FEEDBACK – The Foundation’s Talks and Debates: the links between mine clearance and economic development | June 27, 2017
Handicap International has been at the forefront of mine action since 1992 when it first started its mine clearance programs. In June 2015, in hopes of keeping challenging Handicap International staff members, the Foundation invited two professors to present the very first economic analysis of mine clearance. Handicap International and the fight against landmines […]
Handicap International has been at the forefront of mine action since 1992 when it first started its mine clearance programs. In June 2015, in hopes of keeping challenging Handicap International staff members, the Foundation invited two professors to present the very first economic analysis of mine clearance.
Handicap International and the fight against landmines
In the summer of 1990, staff members at Handicap International became aware of the need to go further than just provide the appropriate care to those affected by landmines. It was especially true in countries where the NGO had been working for a long time, like Cambodia, and where the situation was nowhere near improving: there were new amputees to assist days after days …
The way landmines work, indiscriminately killing and maiming soldiers and civilians, was particularly revolting to them … and furthermore, against international humanitarian law. According to the rules of war, armies, whether regular or not, should indeed use their weapons to gain a strategic advantage. This means they can target the other army but cannot target civilians, whose deaths is only ‘acceptable’ if it is not disproportional but unavoidable collateral damage …
Behind the cynicism of such rule, there was one major observation: landmines were not exploding on soldiers’ feet and sparing the ones of civilians; they were killing and maiming everyone… without any discrimination. This was the start of Handicap International’s fight against landmines.
It was twofold: in 1992, with five other NGOs, Handicap International launched the International Campaign to Ban Landmines (ICBL). Five years later, the latter received the Nobel Peace Prize, having successfully brought the issue on the agenda and contributed to the drafting, signing and ratification of the Mine Ban Treaty.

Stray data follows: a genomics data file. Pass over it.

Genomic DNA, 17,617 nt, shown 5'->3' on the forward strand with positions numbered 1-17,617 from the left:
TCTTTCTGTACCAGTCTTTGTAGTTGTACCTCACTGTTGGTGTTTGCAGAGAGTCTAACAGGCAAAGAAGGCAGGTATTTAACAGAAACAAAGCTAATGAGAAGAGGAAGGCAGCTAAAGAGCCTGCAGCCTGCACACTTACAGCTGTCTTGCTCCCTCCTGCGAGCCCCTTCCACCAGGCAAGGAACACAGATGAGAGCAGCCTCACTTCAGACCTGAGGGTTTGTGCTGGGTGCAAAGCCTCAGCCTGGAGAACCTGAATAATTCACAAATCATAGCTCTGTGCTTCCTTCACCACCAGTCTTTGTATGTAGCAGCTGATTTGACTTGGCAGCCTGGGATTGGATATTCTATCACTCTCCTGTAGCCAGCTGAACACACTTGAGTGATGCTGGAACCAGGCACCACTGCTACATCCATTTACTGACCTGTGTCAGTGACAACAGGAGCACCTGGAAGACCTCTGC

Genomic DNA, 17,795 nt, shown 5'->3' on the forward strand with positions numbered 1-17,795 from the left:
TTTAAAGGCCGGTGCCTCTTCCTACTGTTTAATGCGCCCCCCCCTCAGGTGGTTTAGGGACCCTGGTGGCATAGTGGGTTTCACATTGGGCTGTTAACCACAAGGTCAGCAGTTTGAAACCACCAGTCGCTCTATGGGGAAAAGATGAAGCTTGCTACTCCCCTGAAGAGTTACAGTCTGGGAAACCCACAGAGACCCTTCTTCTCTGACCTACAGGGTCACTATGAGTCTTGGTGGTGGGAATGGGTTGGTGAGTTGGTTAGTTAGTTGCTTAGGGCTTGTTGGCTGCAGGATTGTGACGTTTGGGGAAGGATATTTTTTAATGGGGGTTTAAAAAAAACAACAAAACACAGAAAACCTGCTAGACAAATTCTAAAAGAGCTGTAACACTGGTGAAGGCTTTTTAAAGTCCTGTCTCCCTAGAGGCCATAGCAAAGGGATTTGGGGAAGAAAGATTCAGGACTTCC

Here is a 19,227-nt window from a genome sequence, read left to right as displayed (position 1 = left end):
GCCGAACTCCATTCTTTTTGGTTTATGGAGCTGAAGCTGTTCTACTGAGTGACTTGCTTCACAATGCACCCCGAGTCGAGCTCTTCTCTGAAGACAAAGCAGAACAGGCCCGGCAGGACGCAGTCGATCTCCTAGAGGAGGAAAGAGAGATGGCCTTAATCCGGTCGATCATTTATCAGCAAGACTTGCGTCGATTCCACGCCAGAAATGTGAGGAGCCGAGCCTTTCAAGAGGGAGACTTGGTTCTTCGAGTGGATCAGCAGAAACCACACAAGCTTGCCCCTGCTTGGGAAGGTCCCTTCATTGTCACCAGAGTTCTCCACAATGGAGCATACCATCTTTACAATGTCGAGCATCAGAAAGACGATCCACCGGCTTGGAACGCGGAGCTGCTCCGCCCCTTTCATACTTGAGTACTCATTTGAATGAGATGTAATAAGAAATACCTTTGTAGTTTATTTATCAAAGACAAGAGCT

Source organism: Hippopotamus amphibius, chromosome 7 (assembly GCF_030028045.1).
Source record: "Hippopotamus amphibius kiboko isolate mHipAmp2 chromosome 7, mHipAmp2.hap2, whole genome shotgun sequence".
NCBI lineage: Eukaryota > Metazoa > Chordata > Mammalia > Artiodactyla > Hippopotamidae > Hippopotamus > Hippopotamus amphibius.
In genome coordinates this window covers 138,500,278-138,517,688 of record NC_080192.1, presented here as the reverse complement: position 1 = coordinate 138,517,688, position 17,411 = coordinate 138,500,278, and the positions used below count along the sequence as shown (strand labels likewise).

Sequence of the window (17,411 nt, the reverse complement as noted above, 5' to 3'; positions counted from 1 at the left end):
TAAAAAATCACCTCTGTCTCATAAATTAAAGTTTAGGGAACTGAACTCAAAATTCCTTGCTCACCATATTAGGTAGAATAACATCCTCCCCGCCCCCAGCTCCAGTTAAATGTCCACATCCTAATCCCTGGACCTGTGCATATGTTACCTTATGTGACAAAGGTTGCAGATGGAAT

In 1992, Handicap International also launched its very first mine clearance programs, in Cambodia first, and then in Iraqi Kurdistan and Mozambique. At the time, Handicap International was the sole NGO engaged in mine clearance.
Nurturing Handicap International avant-garde spirit
The Foundation aims at stimulating debate and keeping Handicap International at the forefront of any issue animating the aid sector. Thus, in June 2017, it invited two professors from the London Business School in the framework of its Talks and Debates series.
Prof. Elias Papaioannou, an Associate Professor of Economics of the London Business School, and Dr. Giorgio Chiovelli, a recent Ph.D. graduate, who had been working on this project for years, both came to Lyon, at HI’s headquarters, to share with HI’s staff members the results of a paper, whose final version should be available in September 2017.
This paper studies the link between mine clearance and economic development, from an economic point of view, a cookie cutter approach in the field of mine action.
Taking Mozambique as a case study, a country declared mine-free in 2015, Papaioannou and Chiovelli used different techniques, among which the study of the electricity grid at night, to determine whether or not mine clearance had an impact on economic development and to what extent. Without any surprise, the impact is beneficial, and more amazingly, exponential: the more areas were cleared of landmines, the more the entire country developed economically, starting with those areas which were cleared first.
What’s also interesting in the eyes of the economists was to see how the very first actors on the ground lacked coordination when it came to mine action, and started clearing areas, which were maybe not the most interesting ones to further the economic development of the country.
HI’s staff members had at least one observation to make with regard to that last point.
The economic development of an area or a country is not what guides mine action within HI: territories are cleared on a needs-based assessment of our beneficiaries. Thus, HI is likely to clear an area of mines and other unexploded ordnances if it will greatly benefit those it aims at helping, namely the most vulnerable, and thus, without any regard for the economic development its action may or may not bring.
However, to be able to prove and quantify the impact of mine clearance on the economic development of a country was deemed helpful as it could, for instance, help convince some international institutional donors to support HI’s activities in the field of mine action.